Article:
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54 Azerbaijanis Killed in Armenian Captivity: Ombudsman Report

By Yaver Kazimbeyli August 30, 2023

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Human remains discovered in a mass grave in Khojavand / Courtesy

A report on Azerbaijanis who went missing during the First Karabakh War, by Commissioner for Human Rights (Ombudsman) of Azerbaijan Sabina Aliyeva, revealed that tens of Azerbaijanis were killed in Armenian captivity.

According to the report, letters submitted by the International Committee of the Red Cross (ICRC) in 1998-2001 mention the names of 54 captive Azerbaijanis in Armenia. They were reported to be alive during the visits by ICRC representatives to the sites where they were being held, in Armenian territory and in the once-occupied Azerbaijani lands.

“However, those 54 people confirmed to be alive were later killed by the military and political leadership of Armenia. Only 17 bodies were returned, of which six were women, and 33 people were reported to have died in detention, but their remains were not returned, and the fate of 4 people was not reported at all. This is a serious violation of human rights,” the Ombudsman’s report says.

It adds that there are reports of the presence of multiple mass and individual graves in the liberated territories of Azerbaijan, including in Khojavand, Kalbajar, Aghdam, and Fuzuli regions, as well as around the city of Shusha.

Such graves have been discovered so far in the villages of Bashlibel in Kalbajar, Edilli in Khojavand, Farrukh in Khojaly, Sarıjali in Aghdam region, Seyidahmadli in Fuzuli region and other settlements of the mentioned regions. The discovered mass graves and human remains testify to brutal tortures against the Azerbaijani captives before their murder and burial en masse.

The report further elaborates that Azerbaijan discovered nearly 500 human remains in mass graves in the liberated lands since 2020.

The most recent mass grave in the liberated lands of Azerbaijan was discovered on August 15. Armenians disposed of bodies of Azerbaijani captives and hostages who died due to torture in a pit containing sewage, on the grounds of Shusha prison, according to Zaur Ismayilov, a representative of the State Commission on Prisoners of War, Hostages, and Missing Persons.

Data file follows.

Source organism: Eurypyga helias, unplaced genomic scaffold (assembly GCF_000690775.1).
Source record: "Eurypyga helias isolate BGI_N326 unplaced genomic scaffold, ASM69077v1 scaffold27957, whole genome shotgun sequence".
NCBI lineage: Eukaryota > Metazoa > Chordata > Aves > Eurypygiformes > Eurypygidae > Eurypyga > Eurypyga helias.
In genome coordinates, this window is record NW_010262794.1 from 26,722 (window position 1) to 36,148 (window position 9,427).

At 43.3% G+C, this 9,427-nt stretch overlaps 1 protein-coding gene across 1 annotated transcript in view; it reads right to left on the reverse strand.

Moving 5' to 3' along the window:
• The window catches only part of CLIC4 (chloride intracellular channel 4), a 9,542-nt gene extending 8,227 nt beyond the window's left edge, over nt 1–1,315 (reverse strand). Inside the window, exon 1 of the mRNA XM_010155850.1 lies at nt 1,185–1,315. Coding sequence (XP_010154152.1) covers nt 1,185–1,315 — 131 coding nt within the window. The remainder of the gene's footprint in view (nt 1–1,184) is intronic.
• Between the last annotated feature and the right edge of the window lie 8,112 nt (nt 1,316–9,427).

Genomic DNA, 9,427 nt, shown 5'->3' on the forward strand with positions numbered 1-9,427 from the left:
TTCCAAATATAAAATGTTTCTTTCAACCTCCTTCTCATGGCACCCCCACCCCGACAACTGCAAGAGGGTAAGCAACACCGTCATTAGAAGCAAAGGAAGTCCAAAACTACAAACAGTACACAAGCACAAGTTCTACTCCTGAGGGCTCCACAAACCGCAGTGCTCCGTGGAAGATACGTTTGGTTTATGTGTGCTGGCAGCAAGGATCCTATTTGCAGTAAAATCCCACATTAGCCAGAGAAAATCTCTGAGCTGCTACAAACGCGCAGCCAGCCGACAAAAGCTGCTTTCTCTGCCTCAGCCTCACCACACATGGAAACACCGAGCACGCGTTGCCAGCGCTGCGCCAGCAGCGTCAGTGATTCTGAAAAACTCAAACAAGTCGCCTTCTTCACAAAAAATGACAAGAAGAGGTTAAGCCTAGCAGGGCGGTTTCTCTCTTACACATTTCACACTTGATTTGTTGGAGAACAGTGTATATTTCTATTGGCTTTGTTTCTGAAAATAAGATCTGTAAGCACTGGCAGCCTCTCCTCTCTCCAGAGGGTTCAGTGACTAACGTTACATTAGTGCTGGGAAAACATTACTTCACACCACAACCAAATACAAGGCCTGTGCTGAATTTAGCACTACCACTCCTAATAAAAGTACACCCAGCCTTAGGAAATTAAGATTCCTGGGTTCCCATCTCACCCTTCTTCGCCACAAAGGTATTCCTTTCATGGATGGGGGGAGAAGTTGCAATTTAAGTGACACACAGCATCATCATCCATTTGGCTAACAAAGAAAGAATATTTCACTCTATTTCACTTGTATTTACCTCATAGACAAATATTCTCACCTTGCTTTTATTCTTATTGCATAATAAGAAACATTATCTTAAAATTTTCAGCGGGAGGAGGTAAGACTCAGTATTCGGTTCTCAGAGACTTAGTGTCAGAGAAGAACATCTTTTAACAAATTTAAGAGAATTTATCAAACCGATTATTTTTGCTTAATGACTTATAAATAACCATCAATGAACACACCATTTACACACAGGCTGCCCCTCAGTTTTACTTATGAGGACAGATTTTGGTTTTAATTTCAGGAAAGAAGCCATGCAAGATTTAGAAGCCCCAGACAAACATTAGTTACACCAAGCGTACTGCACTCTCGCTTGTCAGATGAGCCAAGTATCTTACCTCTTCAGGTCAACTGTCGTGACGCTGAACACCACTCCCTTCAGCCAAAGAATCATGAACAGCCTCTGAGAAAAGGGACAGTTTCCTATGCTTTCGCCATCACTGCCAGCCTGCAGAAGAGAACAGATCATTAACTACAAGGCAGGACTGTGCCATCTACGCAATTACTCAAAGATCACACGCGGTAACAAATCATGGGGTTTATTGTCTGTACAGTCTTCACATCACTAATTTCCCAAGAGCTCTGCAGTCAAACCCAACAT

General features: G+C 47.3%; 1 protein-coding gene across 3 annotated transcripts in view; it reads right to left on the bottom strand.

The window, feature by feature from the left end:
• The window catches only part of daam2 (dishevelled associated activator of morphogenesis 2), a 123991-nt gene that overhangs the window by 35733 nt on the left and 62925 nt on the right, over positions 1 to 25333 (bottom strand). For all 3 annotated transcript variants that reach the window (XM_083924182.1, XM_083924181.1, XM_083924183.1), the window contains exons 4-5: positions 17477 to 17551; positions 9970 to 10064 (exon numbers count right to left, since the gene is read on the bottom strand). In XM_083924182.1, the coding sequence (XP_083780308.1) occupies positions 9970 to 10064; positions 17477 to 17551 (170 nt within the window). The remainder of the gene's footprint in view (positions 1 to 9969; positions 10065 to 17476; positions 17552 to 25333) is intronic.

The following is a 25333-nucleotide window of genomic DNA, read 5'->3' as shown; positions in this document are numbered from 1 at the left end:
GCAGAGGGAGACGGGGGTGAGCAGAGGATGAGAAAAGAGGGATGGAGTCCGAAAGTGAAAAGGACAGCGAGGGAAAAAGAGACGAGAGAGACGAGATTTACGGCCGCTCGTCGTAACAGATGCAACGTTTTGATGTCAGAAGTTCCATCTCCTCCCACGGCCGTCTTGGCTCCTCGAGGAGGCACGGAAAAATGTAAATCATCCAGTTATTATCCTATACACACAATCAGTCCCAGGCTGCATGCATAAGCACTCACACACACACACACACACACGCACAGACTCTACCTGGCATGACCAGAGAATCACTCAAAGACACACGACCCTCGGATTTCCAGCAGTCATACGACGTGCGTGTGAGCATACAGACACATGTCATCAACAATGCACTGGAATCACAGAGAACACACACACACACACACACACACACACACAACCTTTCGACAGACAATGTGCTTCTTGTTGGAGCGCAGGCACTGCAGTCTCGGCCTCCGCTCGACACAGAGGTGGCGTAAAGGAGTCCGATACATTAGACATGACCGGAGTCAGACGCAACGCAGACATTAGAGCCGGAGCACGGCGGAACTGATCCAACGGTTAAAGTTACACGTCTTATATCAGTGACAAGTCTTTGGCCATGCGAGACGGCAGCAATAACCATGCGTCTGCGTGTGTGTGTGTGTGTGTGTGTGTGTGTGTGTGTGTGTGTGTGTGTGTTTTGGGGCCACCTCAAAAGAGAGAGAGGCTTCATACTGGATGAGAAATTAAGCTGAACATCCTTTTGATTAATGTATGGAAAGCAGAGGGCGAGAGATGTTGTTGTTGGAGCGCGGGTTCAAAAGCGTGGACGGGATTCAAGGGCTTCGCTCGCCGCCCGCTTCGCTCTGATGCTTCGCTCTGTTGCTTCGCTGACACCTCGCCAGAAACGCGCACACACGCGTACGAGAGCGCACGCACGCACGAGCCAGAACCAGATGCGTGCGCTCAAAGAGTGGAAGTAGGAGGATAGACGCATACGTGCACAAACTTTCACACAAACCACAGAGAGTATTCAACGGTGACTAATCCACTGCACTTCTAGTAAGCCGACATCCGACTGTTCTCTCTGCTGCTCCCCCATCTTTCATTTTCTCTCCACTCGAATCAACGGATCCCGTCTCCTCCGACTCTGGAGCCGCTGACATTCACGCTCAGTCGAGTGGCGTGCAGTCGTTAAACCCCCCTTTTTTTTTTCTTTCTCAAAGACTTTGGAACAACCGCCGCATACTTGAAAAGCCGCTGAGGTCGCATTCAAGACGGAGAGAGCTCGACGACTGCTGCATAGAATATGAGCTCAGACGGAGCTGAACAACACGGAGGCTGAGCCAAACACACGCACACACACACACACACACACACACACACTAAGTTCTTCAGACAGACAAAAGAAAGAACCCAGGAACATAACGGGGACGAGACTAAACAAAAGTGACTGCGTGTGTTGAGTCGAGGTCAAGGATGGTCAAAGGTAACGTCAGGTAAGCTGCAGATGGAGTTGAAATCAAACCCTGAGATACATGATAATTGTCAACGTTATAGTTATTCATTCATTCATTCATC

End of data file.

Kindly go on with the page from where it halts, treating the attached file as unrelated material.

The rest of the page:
Ismayilov revealed that during excavations carried out between August 1 and 15, the human remains of 17 individuals were discovered on the premises of Shusha prison.

Moreover, in an appeal submitted to international organizations on August 30 – the International Day of the Victims of Enforced Disappearances – Ombudsman Aliyeva stated that the fate of nearly 4,000 Azerbaijanis who went missing in the First Karabakh War in 1991-1994 is still unknown as the government of Armenia refuses to share relevant information.

Following the dissolution of the Soviet Union in 1991, Armenia launched a full-scale military campaign against Azerbaijan, resulting in the longest and deadliest war in the South Caucasus region. The war ended in a ceasefire in 1994, with Armenia forcibly occupying 20 percent of Azerbaijan’s internationally recognized territories. This occupation led to the deaths of over 30,000 Azerbaijanis and the expulsion of one million others in a brutal ethnic cleansing campaign conducted by Armenia.

Around 4,000 Azerbaijanis went missing during the First Karabakh War. It is widely believed that the vast majority of them were systematically killed and buried in mass graves by Armenian forces.

On September 27, 2020, the conflict between Armenia and Azerbaijan escalated when Armenian forces in the occupied Azerbaijani lands shelled military positions and civilian settlements of Azerbaijan. In a counter-attack that lasted 44 days, Azerbaijani forces liberated over 300 settlements, including the cities of Jabrayil, Fuzuli, Zangilan, Gubadli, and Shusha, effectively ending the nearly 30-year-long illegal Armenian occupation. The war concluded with a tripartite statement signed by Armenia, Azerbaijan, and Russia on November 10, 2020. Under this statement, Armenia also returned the occupied districts of Aghdam, Kalbajar and Lachin to Azerbaijan.